3. Similar vs. Same Conditions: When it comes to technical characteristics, MDR mentions “similar conditions,” while MEDDEV 2.7/1 Rev. 4 states “same conditions of use.” MDCG 2020-5 clarifies that conditions should be similar enough to avoid clinically significant differences in safety and performance between the devices.”
  4. Biological Characteristics: Manufacturers must evaluate the biological aspects of the device, considering factors such as materials used, design features, and any potential impact on the biological environment.
  5. Biological characteristic exceptions: Exceptions to using “similar” materials for reviewing biological characteristics, as allowed by MEDDEV 2.7/1 Rev. 4, are explicitly deemed unacceptable under the MDR, according to MDCG 2020-5.
  6. Clinical Characteristics: This involves comparing the clinical performance and intended use of the device with the reference device. Manufacturers need to demonstrate that the clinical outcomes and usage align with the established standards.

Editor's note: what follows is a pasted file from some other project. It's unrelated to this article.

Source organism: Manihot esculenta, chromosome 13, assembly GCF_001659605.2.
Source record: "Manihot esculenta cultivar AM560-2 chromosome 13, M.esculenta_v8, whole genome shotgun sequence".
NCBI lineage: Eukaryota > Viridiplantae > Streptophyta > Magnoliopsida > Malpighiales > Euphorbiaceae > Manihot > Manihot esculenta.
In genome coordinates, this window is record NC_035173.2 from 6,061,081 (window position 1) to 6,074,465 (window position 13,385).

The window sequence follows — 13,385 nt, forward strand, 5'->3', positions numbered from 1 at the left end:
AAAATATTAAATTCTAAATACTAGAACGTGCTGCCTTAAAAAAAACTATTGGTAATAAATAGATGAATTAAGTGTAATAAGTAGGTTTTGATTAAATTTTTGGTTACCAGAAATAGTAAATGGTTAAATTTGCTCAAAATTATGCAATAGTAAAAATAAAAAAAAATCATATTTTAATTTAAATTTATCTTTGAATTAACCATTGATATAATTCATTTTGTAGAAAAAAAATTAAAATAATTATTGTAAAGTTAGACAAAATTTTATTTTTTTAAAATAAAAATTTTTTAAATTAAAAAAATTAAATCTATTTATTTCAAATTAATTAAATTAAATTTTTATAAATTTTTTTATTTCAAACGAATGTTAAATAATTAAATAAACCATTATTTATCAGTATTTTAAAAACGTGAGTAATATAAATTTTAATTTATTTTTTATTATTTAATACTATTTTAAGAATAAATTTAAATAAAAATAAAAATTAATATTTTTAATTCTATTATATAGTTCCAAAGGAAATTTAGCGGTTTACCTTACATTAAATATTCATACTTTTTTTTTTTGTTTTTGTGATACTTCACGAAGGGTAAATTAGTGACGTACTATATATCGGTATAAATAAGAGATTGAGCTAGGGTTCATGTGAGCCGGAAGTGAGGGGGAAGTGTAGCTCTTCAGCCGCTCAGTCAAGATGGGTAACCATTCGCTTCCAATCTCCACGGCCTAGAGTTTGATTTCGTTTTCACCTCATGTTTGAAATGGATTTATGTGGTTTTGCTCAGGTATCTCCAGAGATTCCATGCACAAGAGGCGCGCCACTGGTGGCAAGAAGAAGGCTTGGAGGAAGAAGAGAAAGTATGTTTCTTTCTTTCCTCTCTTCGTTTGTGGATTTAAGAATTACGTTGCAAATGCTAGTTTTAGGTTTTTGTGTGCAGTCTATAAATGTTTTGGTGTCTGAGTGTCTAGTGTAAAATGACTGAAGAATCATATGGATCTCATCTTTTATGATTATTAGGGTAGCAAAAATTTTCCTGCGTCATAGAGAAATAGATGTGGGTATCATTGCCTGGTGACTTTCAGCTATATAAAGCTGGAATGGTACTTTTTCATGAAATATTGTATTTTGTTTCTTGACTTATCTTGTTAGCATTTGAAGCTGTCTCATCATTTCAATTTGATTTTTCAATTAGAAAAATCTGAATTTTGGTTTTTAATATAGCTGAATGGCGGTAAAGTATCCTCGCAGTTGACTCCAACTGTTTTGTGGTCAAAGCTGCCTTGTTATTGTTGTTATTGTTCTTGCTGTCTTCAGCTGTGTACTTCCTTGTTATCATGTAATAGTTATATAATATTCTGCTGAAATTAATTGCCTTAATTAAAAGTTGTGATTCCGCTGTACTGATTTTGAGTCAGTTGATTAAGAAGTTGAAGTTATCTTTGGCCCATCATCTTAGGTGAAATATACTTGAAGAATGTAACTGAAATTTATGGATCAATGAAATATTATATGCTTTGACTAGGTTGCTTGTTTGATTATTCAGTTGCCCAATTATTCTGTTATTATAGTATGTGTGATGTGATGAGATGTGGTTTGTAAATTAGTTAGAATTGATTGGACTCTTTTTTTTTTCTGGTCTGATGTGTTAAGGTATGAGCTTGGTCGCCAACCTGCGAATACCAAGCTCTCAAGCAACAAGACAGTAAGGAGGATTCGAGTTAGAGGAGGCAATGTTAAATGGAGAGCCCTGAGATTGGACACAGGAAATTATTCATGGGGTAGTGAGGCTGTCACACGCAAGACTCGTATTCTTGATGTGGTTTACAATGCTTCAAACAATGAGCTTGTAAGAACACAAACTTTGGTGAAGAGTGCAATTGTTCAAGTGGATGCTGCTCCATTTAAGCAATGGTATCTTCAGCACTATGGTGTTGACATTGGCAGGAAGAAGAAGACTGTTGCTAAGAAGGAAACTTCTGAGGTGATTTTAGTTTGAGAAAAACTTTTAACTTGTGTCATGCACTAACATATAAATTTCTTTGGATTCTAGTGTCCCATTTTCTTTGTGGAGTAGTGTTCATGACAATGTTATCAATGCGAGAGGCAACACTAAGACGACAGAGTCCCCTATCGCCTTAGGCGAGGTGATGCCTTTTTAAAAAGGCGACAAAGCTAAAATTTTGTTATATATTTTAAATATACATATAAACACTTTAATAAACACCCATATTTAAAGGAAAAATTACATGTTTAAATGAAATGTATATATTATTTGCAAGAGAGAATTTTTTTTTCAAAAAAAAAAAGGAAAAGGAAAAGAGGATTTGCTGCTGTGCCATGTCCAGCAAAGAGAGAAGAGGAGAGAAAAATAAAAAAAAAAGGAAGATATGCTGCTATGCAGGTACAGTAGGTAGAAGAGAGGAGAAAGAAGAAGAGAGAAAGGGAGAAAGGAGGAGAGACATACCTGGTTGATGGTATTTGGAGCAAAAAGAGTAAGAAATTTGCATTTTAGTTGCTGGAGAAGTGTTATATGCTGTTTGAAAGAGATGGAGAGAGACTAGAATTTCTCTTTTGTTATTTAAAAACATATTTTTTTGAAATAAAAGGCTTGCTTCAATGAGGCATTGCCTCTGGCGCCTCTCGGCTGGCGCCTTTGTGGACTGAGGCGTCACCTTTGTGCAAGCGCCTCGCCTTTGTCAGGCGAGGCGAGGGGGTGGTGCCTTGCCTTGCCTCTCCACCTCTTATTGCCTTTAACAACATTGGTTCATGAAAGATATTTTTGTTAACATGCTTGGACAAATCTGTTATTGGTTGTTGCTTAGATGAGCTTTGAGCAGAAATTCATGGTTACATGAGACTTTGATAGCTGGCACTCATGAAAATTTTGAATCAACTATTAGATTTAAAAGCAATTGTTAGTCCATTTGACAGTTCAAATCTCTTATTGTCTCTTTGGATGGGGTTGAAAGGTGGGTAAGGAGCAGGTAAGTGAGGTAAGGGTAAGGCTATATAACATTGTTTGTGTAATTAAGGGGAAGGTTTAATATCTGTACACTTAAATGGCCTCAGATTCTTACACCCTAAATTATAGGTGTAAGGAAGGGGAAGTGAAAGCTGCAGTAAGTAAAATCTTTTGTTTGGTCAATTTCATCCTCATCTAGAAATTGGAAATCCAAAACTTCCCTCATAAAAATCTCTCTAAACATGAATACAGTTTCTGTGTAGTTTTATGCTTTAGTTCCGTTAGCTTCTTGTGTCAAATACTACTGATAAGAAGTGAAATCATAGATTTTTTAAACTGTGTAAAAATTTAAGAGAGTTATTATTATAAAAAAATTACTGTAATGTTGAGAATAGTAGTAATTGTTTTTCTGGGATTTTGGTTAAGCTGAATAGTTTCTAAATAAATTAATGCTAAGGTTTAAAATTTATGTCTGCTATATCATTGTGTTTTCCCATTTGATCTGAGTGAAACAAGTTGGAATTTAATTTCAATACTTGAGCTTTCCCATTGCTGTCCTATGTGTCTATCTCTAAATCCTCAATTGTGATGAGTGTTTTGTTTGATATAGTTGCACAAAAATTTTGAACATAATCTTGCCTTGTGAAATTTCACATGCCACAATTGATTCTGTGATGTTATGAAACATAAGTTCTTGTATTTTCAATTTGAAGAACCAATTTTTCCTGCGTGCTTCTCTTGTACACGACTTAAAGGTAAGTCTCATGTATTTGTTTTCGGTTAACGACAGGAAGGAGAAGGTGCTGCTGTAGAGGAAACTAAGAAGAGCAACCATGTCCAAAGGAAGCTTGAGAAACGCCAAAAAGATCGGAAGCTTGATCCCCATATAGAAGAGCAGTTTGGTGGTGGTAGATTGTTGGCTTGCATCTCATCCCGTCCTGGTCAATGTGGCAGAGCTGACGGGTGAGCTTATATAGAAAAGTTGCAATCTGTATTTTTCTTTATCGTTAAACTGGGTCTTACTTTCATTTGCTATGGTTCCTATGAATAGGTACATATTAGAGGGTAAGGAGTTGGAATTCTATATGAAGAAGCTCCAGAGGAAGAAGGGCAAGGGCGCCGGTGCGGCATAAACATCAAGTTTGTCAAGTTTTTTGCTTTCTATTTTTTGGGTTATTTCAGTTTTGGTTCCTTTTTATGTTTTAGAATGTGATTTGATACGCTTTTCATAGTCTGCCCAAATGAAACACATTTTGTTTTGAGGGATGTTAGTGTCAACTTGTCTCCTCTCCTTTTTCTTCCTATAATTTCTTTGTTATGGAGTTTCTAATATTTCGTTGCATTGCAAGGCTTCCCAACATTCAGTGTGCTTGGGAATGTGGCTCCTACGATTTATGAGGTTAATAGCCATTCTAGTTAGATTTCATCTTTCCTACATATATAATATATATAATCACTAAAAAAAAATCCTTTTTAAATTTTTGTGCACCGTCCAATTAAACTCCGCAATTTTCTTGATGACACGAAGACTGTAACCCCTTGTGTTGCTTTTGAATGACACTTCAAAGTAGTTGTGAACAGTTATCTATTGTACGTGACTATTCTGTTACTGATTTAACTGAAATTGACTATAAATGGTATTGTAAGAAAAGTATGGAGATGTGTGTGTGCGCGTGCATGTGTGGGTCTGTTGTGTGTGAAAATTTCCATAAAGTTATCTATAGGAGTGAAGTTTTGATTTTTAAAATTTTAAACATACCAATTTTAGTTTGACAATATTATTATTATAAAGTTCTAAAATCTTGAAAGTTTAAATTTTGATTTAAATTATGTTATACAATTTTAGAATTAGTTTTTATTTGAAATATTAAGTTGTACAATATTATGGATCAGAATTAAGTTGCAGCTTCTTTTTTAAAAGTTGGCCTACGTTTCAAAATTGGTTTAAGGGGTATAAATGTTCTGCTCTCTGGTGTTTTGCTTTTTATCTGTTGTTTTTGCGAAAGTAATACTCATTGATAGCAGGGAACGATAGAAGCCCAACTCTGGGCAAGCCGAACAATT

7. Same clinical condition or purpose: In the context of equivalence, MDR doesn’t explicitly state that devices must be used for the same medical indication, gender, and duration of use. However, MDCG 2020-5 emphasizes that MDR’s requirement focuses on using both devices for the same clinical condition or purpose, indirectly covering these aspects.

It’s important to note that while both MDR and MEDDEV 2.7/1 Rev. 4 emphasize these three characteristics, there are nuanced differences in the criteria for each characteristic, as outlined in the guidance document MDCG 2020-5.

Demonstrating equivalence according to MDCG 2020-5